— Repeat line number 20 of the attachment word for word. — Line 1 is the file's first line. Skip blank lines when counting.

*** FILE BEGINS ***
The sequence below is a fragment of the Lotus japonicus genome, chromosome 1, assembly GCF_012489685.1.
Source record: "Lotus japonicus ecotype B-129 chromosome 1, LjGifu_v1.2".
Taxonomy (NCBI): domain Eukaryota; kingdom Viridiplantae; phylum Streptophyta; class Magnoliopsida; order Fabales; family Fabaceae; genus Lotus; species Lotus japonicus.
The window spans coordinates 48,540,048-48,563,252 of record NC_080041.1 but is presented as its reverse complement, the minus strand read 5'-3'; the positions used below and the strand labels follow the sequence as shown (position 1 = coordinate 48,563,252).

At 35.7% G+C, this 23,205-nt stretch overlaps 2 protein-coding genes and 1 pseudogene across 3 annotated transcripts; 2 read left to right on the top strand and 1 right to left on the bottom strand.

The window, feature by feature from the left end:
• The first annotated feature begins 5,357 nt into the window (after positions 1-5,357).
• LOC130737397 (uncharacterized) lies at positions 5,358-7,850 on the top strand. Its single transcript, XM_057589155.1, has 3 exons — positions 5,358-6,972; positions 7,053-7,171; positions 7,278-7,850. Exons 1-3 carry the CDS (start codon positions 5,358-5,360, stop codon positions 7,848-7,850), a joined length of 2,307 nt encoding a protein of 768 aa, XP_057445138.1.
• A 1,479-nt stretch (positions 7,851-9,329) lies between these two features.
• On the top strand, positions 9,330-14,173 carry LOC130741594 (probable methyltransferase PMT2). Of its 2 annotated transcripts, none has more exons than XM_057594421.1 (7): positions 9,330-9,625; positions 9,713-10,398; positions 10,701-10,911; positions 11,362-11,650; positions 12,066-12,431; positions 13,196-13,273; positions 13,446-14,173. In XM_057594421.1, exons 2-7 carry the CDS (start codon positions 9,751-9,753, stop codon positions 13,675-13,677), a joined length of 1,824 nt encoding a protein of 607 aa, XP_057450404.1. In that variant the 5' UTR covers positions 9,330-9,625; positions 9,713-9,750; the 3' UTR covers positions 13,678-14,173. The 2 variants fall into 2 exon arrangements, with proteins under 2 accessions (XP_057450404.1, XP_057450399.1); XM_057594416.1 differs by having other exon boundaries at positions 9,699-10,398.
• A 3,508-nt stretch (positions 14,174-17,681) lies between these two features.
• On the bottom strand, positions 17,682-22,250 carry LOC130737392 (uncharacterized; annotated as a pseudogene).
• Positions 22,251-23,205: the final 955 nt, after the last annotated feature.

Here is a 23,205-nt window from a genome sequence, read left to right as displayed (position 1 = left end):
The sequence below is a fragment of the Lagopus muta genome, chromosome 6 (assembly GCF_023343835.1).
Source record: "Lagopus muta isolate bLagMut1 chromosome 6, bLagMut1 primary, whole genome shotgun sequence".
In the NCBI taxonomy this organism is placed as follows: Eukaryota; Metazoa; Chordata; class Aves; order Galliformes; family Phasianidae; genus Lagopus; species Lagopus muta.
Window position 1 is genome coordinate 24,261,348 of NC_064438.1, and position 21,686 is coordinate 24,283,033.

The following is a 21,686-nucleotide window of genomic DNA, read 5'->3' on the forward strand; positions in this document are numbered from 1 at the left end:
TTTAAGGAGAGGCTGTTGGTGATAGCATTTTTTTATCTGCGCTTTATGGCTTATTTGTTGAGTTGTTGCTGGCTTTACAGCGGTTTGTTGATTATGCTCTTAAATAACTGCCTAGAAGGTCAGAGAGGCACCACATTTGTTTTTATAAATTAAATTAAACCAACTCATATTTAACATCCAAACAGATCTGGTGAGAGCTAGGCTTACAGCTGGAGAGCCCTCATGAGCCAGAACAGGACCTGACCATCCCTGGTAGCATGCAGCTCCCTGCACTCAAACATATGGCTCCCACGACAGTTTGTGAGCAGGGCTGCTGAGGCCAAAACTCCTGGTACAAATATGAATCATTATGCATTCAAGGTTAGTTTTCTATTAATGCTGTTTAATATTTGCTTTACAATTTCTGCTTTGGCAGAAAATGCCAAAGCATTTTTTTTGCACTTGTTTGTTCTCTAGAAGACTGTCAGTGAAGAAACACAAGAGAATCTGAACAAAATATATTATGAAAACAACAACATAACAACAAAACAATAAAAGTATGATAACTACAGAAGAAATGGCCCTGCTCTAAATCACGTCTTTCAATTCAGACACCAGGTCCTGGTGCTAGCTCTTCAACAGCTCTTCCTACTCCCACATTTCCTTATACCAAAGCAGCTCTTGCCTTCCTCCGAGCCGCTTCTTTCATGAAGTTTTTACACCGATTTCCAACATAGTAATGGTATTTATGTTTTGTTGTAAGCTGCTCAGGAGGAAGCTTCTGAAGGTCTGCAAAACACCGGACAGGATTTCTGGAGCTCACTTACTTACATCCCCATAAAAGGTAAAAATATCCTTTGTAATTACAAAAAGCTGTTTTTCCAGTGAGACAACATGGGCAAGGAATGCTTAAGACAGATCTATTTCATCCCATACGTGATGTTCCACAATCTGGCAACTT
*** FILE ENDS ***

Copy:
TTTAAGGAGAGGCTGTTGGTGATAGCATTTTTTTATCTGCGCTTTATGGCTTATTTGTTGAGTTGTTGCTGGCTTTACAGCGGTTTGTTGATTATGCTCTTAAATAACTGCCTAGAAGGTCAGAGAGGCACCACATTTGTTTTTATAAATTAAATTAAACCAACTCATATTTAACATCCAAACAGATCTGGTGAGAGCTAGGCTTACAGCTGGAGAGCCCTCATGAGCCAGAACAGGACCTGACCATCCCTGGTAGCATGCAGCTCCCTGCACTCAAACATATGGCTCCCACGACAGTTTGTGAGCAGGGCTGCTGAGGCCAAAACTCCTGGTACAAATATGAATCATTATGCATTCAAGGTTAGTTTTCTATTAATGCTGTTTAATATTTGCTTTACAATTTCTGCTTTGGCAGAAAATGCCAAAGCATTTTTTTTGCACTTGTTTGTTCTCTAGAAGACTGTCAGTGAAGAAACACAAGAGAATCTGAACAAAATATATTATGAAAACAACAACATAACAACAAAACAATAAAAGTATGATAACTACAGAAGAAATGGCCCTGCTCTAAATCACGTCTTTCAATTCAGACACCAGGTCCTGGTGCTAGCTCTTCAACAGCTCTTCCTACTCCCACATTTCCTTATACCAAAGCAGCTCTTGCCTTCCTCCGAGCCGCTTCTTTCATGAAGTTTTTACACCGATTTCCAACATAGTAATGGTATTTATGTTTTGTTGTAAGCTGCTCAGGAGGAAGCTTCTGAAGGTCTGCAAAACACCGGACAGGATTTCTGGAGCTCACTTACTTACATCCCCATAAAAGGTAAAAATATCCTTTGTAATTACAAAAAGCTGTTTTTCCAGTGAGACAACATGGGCAAGGAATGCTTAAGACAGATCTATTTCATCCCATACGTGATGTTCCACAATCTGGCAACTT